If Gun Control Works, Why Are We Trusting People Like This To Enforce Public Safety?

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I’m not one of those people who thinks that all law enforcement officers get into that line of work because they want to bully and control people. I know too many good folks working in law enforcement to believe that.

But, understand, it doesn’t take too many people using their position as a member of law enforcement to abuse other people for law enforcement to get a bad name in the minds of a lot of people. And it doesn’t take many people working in law enforcement for the wrong reasons to cause a huge amount of chaos and to do a lot of damage.

Yet, anti-gunners still think that law enforcement is the only group who are safe to have guns. If you’re one of the people who think that, then, please, explain why we would want the guy in this story from New York to have guns when no one else has them to protect themselves from this nutcase. Matt Agorist writes,

Early Saturday morning, Stephen Abreu, an investigator with the Office of the Special Narcotics Prosecutor, was arrested and charged with felony attempted murder, reckless endangerment in the first degree, attempted assault with intention to cause physical injury, menacing and a slew of other misdemeanors, according to reports. The charges came after he allegedly began shooting inside a Manhattan bar in an apparent fit of rage. Abreu’s case is a glaring example of “blue privilege” at work in our society.

According to witnesses who were partying and dancing inside Horses & Divorces late Friday night and into early Saturday morning, Abreu punched the bartender in his face before pulling out a firearm and shooting at people. Luckily, no one was killed, but that does not excuse this cop’s behavior—nor should it allow him such privilege.

According to the Gothamist, the cop went into a fit of rage after his attempt to grind on a woman was rejected.

“All of a sudden this guy is really, really close behind me,” Ana Yamel, a 32-year-old film director told Gothamist. “I gave him a look like: what the f*ck are you doing?”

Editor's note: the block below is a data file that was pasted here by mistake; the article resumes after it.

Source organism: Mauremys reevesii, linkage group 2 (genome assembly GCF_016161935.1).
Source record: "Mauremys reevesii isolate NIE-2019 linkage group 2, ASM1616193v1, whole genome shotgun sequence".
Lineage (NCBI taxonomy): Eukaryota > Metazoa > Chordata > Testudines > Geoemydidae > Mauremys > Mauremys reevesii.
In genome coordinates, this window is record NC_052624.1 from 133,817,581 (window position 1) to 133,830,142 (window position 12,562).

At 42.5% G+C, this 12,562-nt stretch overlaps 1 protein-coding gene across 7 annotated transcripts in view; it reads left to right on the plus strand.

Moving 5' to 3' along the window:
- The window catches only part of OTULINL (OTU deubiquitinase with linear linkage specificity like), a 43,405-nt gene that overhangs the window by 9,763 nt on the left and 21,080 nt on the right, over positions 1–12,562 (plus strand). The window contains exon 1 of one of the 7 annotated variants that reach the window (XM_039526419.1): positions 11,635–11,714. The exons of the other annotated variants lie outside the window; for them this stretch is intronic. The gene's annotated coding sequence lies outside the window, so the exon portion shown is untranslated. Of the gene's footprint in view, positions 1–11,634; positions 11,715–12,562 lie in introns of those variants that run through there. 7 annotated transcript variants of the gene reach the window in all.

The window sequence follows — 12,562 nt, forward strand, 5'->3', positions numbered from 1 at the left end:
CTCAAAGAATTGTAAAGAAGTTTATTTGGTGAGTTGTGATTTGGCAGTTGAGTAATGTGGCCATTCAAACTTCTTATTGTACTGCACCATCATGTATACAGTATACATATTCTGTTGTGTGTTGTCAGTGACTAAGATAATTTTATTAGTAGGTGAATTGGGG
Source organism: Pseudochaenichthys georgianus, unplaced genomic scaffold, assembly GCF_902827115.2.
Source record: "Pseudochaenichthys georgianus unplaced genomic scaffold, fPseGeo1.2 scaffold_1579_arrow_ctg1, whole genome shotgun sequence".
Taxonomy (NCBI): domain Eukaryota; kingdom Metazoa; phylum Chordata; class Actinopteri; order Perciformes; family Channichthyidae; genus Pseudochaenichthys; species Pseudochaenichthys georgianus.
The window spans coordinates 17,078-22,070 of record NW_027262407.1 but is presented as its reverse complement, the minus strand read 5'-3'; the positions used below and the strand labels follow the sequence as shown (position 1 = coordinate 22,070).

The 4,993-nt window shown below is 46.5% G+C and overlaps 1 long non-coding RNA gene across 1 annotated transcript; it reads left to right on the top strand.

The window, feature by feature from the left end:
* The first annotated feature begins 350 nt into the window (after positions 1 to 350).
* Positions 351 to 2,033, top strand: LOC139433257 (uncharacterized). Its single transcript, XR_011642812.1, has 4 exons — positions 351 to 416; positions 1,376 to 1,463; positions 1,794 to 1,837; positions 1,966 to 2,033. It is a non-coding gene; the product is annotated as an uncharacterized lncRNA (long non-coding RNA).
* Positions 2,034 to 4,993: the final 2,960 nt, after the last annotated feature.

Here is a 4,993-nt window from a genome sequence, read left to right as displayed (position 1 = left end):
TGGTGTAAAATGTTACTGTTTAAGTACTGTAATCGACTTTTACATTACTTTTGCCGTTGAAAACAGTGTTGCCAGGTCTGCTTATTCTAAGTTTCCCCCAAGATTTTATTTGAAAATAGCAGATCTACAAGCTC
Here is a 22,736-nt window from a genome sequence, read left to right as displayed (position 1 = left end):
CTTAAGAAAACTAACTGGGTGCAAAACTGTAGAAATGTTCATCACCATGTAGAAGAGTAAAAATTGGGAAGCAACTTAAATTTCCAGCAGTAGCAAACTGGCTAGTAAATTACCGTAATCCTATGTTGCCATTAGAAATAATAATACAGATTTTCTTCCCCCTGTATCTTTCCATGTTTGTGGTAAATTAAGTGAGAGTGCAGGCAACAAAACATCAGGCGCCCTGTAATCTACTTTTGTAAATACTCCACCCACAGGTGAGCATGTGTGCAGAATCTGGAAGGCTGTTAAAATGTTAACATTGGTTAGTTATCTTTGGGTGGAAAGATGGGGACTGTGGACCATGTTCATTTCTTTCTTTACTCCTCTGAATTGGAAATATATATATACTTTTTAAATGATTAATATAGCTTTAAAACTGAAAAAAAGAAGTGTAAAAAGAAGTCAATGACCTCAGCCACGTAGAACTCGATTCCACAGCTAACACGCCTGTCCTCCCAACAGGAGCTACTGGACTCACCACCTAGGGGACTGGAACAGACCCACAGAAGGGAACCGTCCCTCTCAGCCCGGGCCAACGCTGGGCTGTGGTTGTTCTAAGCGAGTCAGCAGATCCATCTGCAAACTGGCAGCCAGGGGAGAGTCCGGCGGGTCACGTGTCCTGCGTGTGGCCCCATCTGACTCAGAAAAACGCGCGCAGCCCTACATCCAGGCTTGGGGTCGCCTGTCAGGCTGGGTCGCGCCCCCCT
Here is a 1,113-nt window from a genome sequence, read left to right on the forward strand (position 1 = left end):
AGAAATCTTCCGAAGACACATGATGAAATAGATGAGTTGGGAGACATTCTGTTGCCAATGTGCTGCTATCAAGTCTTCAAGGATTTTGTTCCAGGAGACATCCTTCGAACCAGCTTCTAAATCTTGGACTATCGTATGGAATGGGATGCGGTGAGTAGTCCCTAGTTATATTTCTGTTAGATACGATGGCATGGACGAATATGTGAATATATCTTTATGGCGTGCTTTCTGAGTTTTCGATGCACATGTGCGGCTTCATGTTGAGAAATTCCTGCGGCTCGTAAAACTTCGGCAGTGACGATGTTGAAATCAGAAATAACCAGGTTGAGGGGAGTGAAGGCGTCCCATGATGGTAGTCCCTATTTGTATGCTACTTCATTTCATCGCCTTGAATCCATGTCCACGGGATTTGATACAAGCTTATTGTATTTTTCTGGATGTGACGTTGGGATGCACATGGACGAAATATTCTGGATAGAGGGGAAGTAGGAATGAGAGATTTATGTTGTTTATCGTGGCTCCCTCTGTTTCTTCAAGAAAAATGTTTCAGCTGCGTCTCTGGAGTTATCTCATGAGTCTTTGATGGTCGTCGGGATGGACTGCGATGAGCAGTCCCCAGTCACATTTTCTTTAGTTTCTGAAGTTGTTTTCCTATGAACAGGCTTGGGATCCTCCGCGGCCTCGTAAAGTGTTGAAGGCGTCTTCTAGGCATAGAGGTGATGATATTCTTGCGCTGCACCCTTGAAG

After blowing off the creep who moved in behind her, Yamel walked over to her friends on the other side of the bar. With his tail between his legs and his anger fuming, Abreu reportedly walked to the bar in defeat. Instead of realizing he failed, this cop, likely not used to people disrespecting his authority, raged.

Witnesses say Abreu then grabbed an orange from a bowl on the bar and threw it at Yamel and her friends, shattering glasses in the process.

“He was clearly very drunk and annoyed that we were ignoring him,” said Annie Pearlman, a 31-year-old graphic designer and friend of Yamel. “It’s just another example of many of a man taking a rejection and turning it into violence.”

After watching a man hurl an orange at a group of women, the bartender told Abreu that he needed to leave. Again, having his authority questioned, Abreu raged on. Instead of leaving, this public servant smashed the bartender’s face in before pulling out his gun. He then started firing inside the bar sending patrons panicking for cover, according to multiple witnesses and the police report.

The women said they hid under a table after hearing the first shot, which was followed by a second shot, about fifteen seconds later.

The situation was quickly on its way to potential mass shooting status except that a brave bouncer inside the bar took action. Despite this psychopath shooting at people inside a bar, security guard Austin Barber jumped on Abreu, wrestling the gun from his hands before he could do anymore damage.

Bar owner Sal Fristensky called Barber “an absolute hero.”

“He completely kept his cool, even as he’s wrestling a gun out of this guy’s hands and holding him down,” Fristensky said.

Later that morning Abreu was arrested and hit with a slew of charges. When he went in front of the judge, however, despite multiple witness reports and all the evidence against him, this cop flexed his blue privilege and walked out of the court room, paying no bail.

As the Gothamist reports, Judge Hilary Gingold freed Abreu on supervised release, despite the fact that felony attempted murder remains a bail-eligible offense under the new laws. The Brooklyn District Attorney’s request of $50,000 bail was denied.